Valkyrie (DVD Review)11 May, 2009 By: John Latchem
During World War II, German resistance groups made at least 15 confirmed assassination attempts against Adolf Hitler, but the last and most famous was the July 20 Plot.
On July 20, 1944, a bomb in a briefcase exploded under a conference table during a briefing attended by Hitler. The attempted coup would use the assassination to trick the Nazi’s reserve army into taking control of Berlin, giving conspirators time to reorganize the government and negotiate a truce with the Allied forces.
Director Bryan Singer’s Valkyrie is a solid re-enactment of this crucial moment in the history of World War II, with Tom Cruise as the scheme’s organizer, Col. Claus von Stauffenberg. Cruise seems somewhat out of place surrounded by a cast of top-notch British actors in the roles of key German officers.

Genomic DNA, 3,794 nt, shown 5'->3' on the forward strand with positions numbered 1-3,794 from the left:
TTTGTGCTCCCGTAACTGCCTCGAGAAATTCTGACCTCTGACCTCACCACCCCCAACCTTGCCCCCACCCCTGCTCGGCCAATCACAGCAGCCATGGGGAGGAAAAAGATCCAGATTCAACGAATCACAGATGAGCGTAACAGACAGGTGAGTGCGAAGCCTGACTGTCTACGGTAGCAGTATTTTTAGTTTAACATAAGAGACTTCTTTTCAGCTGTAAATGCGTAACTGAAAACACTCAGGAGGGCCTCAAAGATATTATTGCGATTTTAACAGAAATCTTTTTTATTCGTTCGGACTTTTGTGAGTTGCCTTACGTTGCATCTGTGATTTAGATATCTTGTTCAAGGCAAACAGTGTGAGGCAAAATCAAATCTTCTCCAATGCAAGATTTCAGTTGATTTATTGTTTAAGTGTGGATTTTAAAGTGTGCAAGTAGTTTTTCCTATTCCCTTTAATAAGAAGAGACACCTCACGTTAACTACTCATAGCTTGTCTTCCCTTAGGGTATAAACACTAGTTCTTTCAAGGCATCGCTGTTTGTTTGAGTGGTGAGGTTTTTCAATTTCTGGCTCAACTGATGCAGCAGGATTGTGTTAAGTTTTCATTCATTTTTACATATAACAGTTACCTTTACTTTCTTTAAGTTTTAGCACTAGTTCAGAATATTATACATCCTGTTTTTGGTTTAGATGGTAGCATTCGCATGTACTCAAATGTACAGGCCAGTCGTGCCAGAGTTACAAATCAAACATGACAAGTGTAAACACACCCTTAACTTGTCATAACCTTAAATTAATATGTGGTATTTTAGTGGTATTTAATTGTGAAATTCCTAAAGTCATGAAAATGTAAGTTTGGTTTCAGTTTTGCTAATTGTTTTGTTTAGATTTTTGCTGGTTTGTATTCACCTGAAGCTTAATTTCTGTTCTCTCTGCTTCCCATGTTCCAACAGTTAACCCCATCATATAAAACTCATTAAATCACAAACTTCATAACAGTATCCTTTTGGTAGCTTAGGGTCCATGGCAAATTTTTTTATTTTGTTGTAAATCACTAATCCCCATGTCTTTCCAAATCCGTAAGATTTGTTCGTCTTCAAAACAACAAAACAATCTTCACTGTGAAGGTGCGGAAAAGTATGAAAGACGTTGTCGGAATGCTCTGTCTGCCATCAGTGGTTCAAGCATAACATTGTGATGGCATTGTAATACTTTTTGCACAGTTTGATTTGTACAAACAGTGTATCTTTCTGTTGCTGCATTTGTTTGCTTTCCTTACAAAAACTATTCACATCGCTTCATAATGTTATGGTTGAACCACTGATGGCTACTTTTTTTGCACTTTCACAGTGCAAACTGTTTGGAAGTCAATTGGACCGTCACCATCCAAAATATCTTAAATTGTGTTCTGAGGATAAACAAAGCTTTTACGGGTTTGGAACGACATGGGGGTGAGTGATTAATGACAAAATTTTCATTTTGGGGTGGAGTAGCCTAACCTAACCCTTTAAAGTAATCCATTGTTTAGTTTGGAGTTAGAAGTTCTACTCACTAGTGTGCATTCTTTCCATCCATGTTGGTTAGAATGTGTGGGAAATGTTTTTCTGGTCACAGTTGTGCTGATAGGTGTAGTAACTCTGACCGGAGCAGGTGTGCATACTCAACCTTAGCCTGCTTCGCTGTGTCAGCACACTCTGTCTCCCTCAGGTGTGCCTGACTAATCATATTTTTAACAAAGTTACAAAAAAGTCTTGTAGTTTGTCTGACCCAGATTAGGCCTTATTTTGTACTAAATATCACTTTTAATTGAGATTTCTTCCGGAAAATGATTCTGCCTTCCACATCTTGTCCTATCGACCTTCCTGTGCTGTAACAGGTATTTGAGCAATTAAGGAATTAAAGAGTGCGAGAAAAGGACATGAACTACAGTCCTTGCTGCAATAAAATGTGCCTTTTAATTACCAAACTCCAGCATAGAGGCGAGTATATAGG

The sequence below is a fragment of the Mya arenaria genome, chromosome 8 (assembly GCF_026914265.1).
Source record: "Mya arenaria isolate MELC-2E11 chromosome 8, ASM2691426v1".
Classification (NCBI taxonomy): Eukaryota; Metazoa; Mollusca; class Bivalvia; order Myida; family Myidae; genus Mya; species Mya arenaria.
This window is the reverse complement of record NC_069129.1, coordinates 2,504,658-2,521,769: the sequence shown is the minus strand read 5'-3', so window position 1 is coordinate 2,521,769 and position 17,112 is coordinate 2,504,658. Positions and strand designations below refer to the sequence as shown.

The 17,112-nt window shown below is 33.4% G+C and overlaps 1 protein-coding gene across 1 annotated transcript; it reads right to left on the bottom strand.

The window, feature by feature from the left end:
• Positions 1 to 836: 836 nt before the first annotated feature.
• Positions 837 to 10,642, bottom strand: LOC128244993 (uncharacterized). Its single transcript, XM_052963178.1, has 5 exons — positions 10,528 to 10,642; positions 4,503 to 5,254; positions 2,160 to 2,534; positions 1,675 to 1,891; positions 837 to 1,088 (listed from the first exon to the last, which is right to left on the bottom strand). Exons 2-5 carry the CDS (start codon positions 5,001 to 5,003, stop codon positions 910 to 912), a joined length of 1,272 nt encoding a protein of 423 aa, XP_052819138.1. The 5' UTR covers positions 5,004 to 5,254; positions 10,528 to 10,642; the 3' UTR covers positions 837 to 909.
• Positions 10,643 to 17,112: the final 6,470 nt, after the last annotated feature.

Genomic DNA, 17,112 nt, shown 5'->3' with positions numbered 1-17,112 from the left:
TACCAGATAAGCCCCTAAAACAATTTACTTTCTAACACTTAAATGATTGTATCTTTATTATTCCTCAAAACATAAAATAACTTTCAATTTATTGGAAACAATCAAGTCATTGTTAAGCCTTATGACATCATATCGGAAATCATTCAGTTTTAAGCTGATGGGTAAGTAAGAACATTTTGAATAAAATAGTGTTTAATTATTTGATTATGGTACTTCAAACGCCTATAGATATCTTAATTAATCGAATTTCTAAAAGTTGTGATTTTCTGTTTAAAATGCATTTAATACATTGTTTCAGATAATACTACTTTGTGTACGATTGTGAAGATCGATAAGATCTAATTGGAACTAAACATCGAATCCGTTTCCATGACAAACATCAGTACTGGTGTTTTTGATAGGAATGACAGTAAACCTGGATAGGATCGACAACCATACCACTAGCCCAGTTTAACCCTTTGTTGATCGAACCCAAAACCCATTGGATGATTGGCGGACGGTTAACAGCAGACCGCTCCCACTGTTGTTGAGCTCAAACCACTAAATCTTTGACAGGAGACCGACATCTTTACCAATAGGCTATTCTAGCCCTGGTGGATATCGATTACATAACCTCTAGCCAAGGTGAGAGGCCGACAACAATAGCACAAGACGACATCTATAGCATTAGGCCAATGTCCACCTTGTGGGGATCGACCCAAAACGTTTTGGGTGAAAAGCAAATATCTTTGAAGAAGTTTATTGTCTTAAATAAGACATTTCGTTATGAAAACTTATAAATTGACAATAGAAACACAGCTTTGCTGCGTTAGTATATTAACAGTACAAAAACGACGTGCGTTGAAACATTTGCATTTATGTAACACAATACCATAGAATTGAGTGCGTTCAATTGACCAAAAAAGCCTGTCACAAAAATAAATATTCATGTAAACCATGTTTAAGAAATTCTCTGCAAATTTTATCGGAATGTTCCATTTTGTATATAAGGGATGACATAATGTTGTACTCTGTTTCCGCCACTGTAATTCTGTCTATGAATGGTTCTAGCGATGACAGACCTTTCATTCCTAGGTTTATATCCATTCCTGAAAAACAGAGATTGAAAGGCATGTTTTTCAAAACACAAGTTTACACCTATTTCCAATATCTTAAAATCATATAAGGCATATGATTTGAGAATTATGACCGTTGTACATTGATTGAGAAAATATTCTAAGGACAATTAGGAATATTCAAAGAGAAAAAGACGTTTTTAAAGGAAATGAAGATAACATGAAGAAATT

The picture is beautifully shot, with Singer taking great care to re-create the trappings of the Nazi infrastructure. The result is a fitting memorial to those who resisted Hitler’s government from within.
The disc includes two commentaries. In the first, Cruise and Singer are joined by writer Christopher McQuarrie, but carry most of the load, telling a number of on-set anecdotes.
McQuarrie, joined by co-writer Nathan Alexander, gets more air-time in the second commentary, which is more of a discussion of the historical events that influenced the film.
The lead featurette, “The Journey to Valkyrie,” gives a simple glimpse behind the scenes. The short program omits any details of the reported controversy over Cruise’s devotion to Scientology, which is banned in Germany. In fact, the special portrays Cruise as the hero in working with German officials to secure access to film at the landmarks portrayed in the movie. The program also includes an interview with Stauffenberg’s grandson Philipp von Schulthess, who has a minor role in the film.
The other extra is The Valkyrie Legacy, a made-for-TV documentary from Kevin Burns about the actual events surrounding the July 20 Plot. Since the film was the subject of a blitz of DVD tie-ins, the inclusion of this piece is only fitting and also essential to make the DVD recommended viewing for history buffs.